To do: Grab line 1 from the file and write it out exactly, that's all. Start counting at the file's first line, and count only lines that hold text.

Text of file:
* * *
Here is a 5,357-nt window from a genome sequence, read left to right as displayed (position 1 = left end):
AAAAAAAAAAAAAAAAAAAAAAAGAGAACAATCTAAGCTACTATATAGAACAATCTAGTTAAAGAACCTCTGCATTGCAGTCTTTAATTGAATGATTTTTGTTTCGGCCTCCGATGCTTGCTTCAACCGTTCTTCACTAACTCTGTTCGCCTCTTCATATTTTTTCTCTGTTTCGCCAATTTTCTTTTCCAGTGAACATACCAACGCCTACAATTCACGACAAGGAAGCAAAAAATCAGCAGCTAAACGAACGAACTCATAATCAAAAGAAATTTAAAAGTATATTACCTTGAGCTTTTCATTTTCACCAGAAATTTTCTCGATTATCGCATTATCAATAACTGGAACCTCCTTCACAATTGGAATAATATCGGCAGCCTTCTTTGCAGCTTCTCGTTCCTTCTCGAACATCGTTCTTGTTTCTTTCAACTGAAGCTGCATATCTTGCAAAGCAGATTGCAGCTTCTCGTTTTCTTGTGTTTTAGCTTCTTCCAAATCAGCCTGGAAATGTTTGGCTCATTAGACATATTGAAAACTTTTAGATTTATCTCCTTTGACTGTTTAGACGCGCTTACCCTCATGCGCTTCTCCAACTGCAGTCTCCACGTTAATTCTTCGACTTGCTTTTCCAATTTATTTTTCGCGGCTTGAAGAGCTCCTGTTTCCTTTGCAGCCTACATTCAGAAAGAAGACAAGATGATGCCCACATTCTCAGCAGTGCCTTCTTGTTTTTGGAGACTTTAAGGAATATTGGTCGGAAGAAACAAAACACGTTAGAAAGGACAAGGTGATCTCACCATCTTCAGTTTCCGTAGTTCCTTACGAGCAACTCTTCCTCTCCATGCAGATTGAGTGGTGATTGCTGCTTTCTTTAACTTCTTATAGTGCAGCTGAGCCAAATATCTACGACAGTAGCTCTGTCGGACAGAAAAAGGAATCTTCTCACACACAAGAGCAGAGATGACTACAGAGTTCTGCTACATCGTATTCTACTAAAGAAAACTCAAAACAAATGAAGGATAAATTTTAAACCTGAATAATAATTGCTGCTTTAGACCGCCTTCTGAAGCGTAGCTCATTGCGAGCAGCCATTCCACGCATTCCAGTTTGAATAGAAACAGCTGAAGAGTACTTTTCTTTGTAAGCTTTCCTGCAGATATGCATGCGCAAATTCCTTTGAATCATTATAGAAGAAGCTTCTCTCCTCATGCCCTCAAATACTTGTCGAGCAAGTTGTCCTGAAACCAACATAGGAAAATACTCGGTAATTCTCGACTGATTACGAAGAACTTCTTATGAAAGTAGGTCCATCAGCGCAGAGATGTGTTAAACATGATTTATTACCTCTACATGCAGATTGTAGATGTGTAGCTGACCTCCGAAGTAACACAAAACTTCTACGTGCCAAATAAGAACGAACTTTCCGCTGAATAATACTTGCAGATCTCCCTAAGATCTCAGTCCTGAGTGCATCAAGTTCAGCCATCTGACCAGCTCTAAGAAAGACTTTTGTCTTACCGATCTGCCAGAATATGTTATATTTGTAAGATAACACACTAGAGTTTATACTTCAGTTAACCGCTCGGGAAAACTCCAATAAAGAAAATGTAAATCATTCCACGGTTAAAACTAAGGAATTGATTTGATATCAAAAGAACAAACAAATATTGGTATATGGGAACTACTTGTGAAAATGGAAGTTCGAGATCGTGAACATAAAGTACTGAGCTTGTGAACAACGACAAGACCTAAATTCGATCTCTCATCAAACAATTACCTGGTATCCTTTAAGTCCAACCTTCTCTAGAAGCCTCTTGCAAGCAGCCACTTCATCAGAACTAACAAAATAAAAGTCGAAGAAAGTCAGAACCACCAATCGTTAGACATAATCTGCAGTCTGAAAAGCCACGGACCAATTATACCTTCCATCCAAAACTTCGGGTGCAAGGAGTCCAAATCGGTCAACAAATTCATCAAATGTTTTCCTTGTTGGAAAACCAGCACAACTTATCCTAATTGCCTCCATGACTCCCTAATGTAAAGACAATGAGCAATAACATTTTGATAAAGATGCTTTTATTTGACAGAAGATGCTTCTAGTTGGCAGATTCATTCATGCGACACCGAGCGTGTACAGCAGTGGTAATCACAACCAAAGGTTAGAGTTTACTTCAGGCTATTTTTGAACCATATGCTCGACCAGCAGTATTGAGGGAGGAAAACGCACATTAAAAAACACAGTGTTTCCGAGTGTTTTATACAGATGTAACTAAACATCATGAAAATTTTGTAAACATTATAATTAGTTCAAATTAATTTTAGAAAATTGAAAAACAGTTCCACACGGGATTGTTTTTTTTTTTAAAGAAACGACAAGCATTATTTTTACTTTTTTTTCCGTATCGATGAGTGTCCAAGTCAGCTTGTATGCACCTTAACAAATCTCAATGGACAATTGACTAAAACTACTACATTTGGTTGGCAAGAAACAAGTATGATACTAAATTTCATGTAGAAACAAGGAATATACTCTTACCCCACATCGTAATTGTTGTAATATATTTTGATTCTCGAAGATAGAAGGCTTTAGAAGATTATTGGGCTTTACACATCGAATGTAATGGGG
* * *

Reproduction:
Here is a 5,357-nt window from a genome sequence, read left to right as displayed (position 1 = left end):